The Dennis Kozlowski of Corporate Media

The excesses of British media magnate Conrad Black rival the spending habits of the former Tyco chief.
Sometimes you have to take the devil's money to do the Lord's work.

And sometimes the Lord just takes the money himself -- and spends it on things like ... well, like Napoleon's chair, for instance. And a vintage Rolls Royce, and an eleven-bedroom townhouse near London's Kensington Palace.

Especially, it seems, when the Lord in question is a press lord -- newspaper magnate Conrad Black, a.k.a. Lord Black of Crossharbour, whose alleged financial shenanigans led to his recent hasty departure as the CEO of Hollinger International.

If you haven't heard of Hollinger, you must have heard of some of its holdings, which include such brand-name newspapers as the UK's Daily Telegraph, the Jerusalem Post, and the Chicago Sun-Times. Closer to home, Hollinger also owns a piece of the struggling daily, the New York Sun, where Lord Black represents its interests as a member of the board of directors.

Along with his questionable finances, Black is notable because of his powerful associates. When building his empire, he often used his business as a vehicle to further his political and social ambitions. Hollinger board members include the ubiquitous Henry Kissinger and influential defense maven Richard Perle

But has His Lordship been representing the interests of Hollinger shareholders -- or his own?

The question arose in the wake of recent revelations, including the disclosure by a Hollinger board committee that Black and other top officials received unauthorized payments totaling more than $32 million.

These came on top of $180 million in fees the company paid Black and other executives in recent years. Nice work, if you can get it.

His Lordship and his second-in-command, David Radler, each agreed to return more than seven million dollars in payments related to said 'unauthorized payments.' Nevertheless, the Securities and Exchange Commission has begun to investigate.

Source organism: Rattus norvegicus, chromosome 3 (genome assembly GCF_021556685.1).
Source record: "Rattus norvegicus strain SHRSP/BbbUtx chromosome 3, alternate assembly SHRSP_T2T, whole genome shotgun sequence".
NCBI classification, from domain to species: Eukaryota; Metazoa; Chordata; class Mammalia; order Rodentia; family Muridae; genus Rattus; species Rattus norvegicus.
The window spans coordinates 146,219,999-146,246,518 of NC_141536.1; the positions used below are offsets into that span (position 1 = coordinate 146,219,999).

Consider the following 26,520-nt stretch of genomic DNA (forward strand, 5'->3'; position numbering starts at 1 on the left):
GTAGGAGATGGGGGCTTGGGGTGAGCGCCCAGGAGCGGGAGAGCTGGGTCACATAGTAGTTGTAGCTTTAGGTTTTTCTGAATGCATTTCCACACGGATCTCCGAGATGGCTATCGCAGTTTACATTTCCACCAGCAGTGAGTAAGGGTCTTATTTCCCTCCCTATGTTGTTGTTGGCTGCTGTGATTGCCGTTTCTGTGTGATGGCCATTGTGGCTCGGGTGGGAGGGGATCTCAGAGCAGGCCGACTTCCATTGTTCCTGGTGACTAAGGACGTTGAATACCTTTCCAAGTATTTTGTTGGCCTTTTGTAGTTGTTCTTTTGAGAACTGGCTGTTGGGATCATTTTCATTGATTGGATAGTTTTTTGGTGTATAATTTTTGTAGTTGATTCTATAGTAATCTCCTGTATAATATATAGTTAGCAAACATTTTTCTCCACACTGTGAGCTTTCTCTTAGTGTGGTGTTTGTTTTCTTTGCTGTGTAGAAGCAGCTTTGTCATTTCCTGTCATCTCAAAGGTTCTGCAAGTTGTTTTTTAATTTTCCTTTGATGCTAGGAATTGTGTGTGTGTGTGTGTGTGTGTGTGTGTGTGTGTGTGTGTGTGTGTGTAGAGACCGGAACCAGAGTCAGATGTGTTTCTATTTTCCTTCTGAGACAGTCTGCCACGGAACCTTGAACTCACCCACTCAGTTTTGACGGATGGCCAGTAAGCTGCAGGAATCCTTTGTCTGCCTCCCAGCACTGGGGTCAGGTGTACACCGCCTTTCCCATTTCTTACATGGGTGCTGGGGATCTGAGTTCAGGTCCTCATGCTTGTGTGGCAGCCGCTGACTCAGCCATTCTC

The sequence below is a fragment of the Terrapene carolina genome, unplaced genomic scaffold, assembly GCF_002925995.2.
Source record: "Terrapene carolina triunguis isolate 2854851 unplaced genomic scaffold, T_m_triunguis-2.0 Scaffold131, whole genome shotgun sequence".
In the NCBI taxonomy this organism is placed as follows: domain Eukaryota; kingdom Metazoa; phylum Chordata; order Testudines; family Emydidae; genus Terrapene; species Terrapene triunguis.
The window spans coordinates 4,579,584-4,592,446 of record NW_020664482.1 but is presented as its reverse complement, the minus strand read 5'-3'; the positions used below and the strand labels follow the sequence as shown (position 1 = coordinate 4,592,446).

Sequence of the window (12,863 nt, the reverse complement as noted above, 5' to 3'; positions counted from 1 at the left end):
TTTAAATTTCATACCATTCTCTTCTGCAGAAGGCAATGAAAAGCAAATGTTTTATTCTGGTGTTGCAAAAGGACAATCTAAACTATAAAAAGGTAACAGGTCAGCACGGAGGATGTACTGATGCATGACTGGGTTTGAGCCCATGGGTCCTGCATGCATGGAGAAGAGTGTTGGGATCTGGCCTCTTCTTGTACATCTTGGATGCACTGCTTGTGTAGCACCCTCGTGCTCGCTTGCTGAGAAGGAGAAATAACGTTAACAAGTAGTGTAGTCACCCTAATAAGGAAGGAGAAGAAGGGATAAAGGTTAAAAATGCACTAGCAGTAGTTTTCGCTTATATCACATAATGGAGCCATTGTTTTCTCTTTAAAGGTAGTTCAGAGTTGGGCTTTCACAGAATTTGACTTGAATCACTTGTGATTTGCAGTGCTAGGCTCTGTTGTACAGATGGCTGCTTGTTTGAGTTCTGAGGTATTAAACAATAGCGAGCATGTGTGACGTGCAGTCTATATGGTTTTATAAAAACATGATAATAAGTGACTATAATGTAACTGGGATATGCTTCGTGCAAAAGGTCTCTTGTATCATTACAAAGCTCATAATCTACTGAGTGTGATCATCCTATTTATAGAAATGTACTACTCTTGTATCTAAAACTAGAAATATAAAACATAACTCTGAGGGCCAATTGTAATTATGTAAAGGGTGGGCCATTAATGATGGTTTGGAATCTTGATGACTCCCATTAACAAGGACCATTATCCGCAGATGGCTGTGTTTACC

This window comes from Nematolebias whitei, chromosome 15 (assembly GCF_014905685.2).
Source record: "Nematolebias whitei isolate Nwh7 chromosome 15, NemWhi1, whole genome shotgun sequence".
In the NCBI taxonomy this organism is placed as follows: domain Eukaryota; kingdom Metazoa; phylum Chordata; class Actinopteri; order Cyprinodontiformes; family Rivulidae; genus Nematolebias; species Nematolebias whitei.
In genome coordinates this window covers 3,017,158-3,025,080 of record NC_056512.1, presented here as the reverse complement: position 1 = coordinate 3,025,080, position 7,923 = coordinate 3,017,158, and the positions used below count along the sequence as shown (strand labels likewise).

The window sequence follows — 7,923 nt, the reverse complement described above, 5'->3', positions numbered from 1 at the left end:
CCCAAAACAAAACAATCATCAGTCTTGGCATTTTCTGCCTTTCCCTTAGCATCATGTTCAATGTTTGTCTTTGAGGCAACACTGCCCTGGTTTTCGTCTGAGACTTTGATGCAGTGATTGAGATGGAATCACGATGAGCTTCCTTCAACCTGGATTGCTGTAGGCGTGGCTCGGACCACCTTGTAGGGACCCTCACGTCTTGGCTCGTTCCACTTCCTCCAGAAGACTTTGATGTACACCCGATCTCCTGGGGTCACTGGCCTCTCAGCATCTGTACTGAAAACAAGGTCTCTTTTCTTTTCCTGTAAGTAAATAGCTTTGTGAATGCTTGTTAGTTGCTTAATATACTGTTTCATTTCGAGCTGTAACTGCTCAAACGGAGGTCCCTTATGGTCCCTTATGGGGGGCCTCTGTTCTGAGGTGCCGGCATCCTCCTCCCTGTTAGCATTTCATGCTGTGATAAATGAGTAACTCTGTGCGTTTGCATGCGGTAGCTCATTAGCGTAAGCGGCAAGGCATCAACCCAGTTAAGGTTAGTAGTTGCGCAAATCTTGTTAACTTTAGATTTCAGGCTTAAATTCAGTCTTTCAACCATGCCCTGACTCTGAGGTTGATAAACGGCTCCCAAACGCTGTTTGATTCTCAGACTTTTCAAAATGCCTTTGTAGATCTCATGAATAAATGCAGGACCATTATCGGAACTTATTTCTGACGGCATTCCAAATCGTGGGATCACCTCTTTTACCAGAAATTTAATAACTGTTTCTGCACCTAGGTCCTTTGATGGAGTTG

Meanwhile, a media feeding frenzy has begun in the bloody waters surrounding Black. The key question at hand: Who's paying the price for the Lord's luxuries? With two jets, three luxury homes, and no doubt millions of partridges stashed in pear trees on both sides of the Atlantic, that price appears astronomical.

Questions remain about the recent three million dollar refurbishment of Black's leased Gulfstream IV, and his 231,000 square foot, nine (and a half!) bathroom Palm Beach mansion. But we do know, thanks to the scores of lawyers and accountants already examining Hollinger's mysterious books -- as well as reporters from outlets including the Financial Times, the Wall Street Journal, the New Yorker and Chicago Magazine -- that Hollinger no longer pays Black's monthly tab at Le Cirque 2000. Nor its previous portion of the cost of maintaining Black's baronial Park Avenue apartment -- in excess of 100,000 dollars last year. Nor Black's butler, chauffeur and maid at his London townhouse. Nor ... well, let's not pile on!

One must note in fairness that Black and his representatives deny everything. One even said with a straight face "He welcomes a thorough review, is cooperating fully with the process, and is confident that when all the facts are disclosed that it will be clear he acted properly." And the Lord implored John Cassidy of the New Yorker "to contemplate the possibility that those who benefit from the presumption of innocence may, in fact, be innocent."

Fair enough. But then, O.J. is still assiduously searching for the real killer.

Kidding aside, financial improprieties "upstairs" in the media world inevitably take a toll on the journalists toiling "downstairs." John Cruickshank, new publisher of the Chicago Sun-Times, recently remarked that he had "inherited a journalist's nightmare. There are reporters in North America and Great Britain sifting through every public filing our firm has ever made to any regulator in the Western world, or beyond, looking for dirt.

"And there is no question when the scent of scandal is up, the staff wonders, did the cost of the owner's jets, the management fees, the multimillion dollar non-compete payments, depress our wages? Is that why there's so little authorized overtime? Why are there so few overseas trips? These are tough questions," Cruikshank says.

Despite the controversy swirling around Black, New York Sun editor Seth Lispky remains steadfast and loyal. After initially declining all comment, Lipsky later told me "Conrad Black is an active and trusted director, and we value his leadership enormously."

Rory O'Connor is the co-founder and president of GlobalVision.
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